Publisher and events company Media 10 has apologised for the presence of "inappropriately dressed" promotional models at this year's UK Construction Week, following social media criticism from industry figures.
Four female actors in "Vegas show girl" outfits presented awards and posed for photographs with visitors to UK Construction Week (UKCW), which took place from 10-12 October 2017 in Birmingham.
The women were employed as part of a Vegas-themed stand created by event sponsor Easy-Trim, a manufacturer of roofing ventilation and dry fix products.
It attracted heavy criticism from architects and industry figures, who questioned whether using women to sell products was appropriate in an industry struggling to promote equality.
Media 10 was prompted to issue a statement of apology. In a statement sent to Dezeen by events director Nathan Garnett, the company insisted that UKCW does not condone the "use of promotional models". But this particular instance slipped through the net.
"None of us want to return to the days where promotional models were used as marketing method to attract visitors to exhibition stands," said the statement later published on the event's website.
"The use in this instance was described to us as part of the overall theme, along with Elvis and other stage-dressed actors."
— Tamsie Thomson (@TamsieThomson) October 11, 2017
"What happened to bringing equality to the sector?" tweeted Thomson.
"Not an appropriate choice of entertainment. Sexualising women is not supportive of equality in construction," replied Dapper.
Replying to Thomson and Dapper, a spokesperson from UK Construction Week tweeted: "#UKCW2017 is proud and committed to support equality, which is why we dedicated our day 2 seminar programme to diversity in construction."
Media 10 reiterated this in its statement, stating that the event was proud of "championing diversity in the industry".
"At this year's UKCW we were aware of the promotional drive from Easy-Trim that involved Vegas-style promotional staff (predominantly female) as well as an Elvis impersonator, roulette wheel and giant slot machine," it continued.
"For those offended by the use of promotional models at exhibitions we would like to stress that we at UKCW do not condone the practice. In this case it was all staged in the context of a Las Vegas theme."
Media 10 said guidance was offered to all of the 650-plus exhibitors prior to the event but that a more thorough system would be deployed in the future.
"We will put in place a rigorous monitoring system for stands in future years which will include the prohibition of inappropriately dressed staff on stands (male or female)," said the statement.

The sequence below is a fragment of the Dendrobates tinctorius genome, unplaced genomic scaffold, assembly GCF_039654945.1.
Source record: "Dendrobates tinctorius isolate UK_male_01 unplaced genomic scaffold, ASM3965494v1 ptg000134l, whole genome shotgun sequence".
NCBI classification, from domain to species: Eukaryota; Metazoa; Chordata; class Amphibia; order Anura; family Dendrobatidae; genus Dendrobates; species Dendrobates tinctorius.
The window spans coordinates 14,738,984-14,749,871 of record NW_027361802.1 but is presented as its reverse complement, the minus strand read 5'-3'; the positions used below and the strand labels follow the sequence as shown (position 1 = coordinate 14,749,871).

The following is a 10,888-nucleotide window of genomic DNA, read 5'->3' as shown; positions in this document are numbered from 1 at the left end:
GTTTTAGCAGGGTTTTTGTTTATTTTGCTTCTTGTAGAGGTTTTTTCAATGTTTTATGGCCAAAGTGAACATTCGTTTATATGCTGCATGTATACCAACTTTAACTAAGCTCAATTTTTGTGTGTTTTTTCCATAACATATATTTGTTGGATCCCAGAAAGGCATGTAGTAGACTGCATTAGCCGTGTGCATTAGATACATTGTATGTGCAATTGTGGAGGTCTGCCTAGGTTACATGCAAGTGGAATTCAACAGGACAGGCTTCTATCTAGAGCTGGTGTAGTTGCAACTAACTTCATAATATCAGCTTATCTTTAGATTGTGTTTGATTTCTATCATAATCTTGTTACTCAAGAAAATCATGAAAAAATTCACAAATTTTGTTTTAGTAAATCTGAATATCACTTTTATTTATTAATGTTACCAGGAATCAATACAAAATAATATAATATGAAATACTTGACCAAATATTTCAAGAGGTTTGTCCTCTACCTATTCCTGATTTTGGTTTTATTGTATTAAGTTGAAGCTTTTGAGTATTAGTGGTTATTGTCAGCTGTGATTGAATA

"We will strive to continue the work we have done in promoting diversity in the workplace and we apologise if anyone was offended by the content on this particular stand."
In a statement released by Easy-Trim, the company's marketing director Rachael Gibson said its "meticulously planned" theme Why Gamble? was intended to promote British manufacturing as the UK moves towards Brexit.
"As marketing director for Easy-Trim and being a female professional in the construction industry, I am passionate about our brand, our development, the diversity across our business and its work force, and of course promoting diversity and equal opportunity throughout the industry," she said.
"Our theme and the concept was to deliver a message, not to disrespect anyone's views, nor indicate a lack of support of continual improvement in diversification in our sector," continued Gibson.
"I again want to apologise for any upset caused and stress that each element of the stand was as important as the other and made up our vision of the stand theme."
The stand was awarded Best in Show by UK Construction Week for its design and theme.
"Our stand consisted of a full sized roulette wheel and black jack table, and a fun oversized one arm bandit, and to support this we engaged 'themed professionals', specifically a male and female croupier, a male Elvis impersonator, two female professional stilt walkers in traditional Vegas show girl outfits, and two female professional dancers also in traditional Vegas show girl outfits," she explained.
"Our core principles resonate throughout everything we do, and for any element of our stand at this event to upset just one person causes myself and all the team, both female and male considerable regret and upset and for this we apologise."
Official statistics published by the UK government earlier this year revealed that white men are dominating the creative industries, with women filling less than 40 per cent of jobs in the sector.
Dezeen columnist Anna Winston argued that the architecture industry has a culture of quietly condoning sexist behaviour in her latest piece written following the Harvey Weinstein scandal.